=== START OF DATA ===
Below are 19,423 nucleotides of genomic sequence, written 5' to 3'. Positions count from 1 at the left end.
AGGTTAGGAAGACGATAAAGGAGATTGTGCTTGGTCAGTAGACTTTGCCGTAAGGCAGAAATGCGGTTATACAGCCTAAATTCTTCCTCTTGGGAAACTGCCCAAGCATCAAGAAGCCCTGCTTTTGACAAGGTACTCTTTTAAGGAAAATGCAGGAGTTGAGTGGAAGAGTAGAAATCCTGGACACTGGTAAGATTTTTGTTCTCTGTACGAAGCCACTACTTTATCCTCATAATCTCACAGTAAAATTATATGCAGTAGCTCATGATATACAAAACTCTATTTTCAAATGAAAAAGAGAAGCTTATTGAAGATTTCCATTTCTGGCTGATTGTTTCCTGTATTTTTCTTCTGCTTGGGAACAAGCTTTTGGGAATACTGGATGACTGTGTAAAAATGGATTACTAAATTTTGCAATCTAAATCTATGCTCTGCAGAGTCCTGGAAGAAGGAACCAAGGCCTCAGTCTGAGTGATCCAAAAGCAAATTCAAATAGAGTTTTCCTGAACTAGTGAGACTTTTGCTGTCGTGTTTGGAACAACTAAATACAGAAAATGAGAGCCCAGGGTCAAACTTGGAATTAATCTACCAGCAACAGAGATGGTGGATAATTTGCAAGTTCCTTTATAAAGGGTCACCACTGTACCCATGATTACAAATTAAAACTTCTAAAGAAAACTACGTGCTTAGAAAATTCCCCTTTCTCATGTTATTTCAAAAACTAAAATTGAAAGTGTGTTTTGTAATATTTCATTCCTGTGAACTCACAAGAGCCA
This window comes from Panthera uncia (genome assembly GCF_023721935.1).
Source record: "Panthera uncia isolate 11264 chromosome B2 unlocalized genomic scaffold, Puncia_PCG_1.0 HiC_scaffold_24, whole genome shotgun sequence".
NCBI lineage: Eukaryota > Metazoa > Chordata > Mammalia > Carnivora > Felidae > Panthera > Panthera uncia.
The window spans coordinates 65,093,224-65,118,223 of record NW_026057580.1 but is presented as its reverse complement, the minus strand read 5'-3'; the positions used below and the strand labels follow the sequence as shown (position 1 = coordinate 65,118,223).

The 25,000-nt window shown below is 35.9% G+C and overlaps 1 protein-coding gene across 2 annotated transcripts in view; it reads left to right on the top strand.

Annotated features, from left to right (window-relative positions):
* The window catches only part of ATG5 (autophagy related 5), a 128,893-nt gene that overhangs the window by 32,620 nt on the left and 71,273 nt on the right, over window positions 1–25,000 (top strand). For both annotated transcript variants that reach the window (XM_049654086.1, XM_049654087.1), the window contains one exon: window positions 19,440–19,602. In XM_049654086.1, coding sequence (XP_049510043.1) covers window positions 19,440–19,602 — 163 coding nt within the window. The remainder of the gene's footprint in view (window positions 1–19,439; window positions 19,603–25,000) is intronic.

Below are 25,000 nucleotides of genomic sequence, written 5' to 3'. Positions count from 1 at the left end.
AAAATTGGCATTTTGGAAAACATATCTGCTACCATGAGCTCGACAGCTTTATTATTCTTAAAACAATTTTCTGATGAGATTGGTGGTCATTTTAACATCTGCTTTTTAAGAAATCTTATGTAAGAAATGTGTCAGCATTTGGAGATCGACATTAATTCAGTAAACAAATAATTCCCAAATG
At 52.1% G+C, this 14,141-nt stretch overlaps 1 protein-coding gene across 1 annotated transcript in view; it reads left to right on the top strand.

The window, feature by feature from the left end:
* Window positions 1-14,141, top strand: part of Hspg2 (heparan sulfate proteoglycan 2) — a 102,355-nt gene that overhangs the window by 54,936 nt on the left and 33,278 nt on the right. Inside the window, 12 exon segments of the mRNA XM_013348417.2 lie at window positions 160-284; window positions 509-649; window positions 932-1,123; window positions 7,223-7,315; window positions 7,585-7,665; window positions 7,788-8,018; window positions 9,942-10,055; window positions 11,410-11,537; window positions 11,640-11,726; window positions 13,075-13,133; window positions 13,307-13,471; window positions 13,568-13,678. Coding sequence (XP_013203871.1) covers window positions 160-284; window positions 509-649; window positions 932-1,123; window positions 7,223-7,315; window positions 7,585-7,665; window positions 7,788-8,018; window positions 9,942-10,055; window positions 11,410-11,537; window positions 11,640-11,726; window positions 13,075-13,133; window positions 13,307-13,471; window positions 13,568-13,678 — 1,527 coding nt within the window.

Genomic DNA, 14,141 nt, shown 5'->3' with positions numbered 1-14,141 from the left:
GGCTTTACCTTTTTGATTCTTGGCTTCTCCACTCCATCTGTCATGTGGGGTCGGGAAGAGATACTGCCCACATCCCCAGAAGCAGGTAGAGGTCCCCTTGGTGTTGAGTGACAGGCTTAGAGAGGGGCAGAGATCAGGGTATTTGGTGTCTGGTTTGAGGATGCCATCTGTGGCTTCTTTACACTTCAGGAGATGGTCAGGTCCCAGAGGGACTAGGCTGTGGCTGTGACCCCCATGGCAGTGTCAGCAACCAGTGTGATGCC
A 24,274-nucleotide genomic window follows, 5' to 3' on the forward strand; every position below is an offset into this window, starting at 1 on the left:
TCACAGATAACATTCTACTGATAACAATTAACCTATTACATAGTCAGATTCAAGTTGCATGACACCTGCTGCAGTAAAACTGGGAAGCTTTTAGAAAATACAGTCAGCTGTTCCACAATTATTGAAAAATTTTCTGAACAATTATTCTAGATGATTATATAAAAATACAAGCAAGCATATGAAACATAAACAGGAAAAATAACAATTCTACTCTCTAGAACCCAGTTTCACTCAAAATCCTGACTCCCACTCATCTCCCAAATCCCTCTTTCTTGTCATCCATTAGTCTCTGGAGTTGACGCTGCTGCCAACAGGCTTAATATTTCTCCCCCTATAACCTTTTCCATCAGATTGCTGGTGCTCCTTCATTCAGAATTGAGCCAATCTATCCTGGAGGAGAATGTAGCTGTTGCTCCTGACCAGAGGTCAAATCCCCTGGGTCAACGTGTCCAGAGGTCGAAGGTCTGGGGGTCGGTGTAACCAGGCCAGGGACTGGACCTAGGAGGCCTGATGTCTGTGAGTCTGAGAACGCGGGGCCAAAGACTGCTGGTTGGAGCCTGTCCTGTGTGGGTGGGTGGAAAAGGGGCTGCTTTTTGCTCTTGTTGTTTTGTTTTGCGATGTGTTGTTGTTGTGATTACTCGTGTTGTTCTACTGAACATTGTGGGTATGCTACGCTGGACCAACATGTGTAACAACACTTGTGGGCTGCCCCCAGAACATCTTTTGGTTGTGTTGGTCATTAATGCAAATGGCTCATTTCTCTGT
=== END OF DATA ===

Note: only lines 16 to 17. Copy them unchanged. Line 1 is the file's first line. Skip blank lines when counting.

GGCTTTACCTTTTTGATTCTTGGCTTCTCCACTCCATCTGTCATGTGGGGTCGGGAAGAGATACTGCCCACATCCCCAGAAGCAGGTAGAGGTCCCCTTGGTGTTGAGTGACAGGCTTAGAGAGGGGCAGAGATCAGGGTATTTGGTGTCTGGTTTGAGGATGCCATCTGTGGCTTCTTTACACTTCAGGAGATGGTCAGGTCCCAGAGGGACTAGGCTGTGGCTGTGACCCCCATGGCAGTGTCAGCAACCAGTGTGATGCC
A 24,274-nucleotide genomic window follows, 5' to 3' on the forward strand; every position below is an offset into this window, starting at 1 on the left: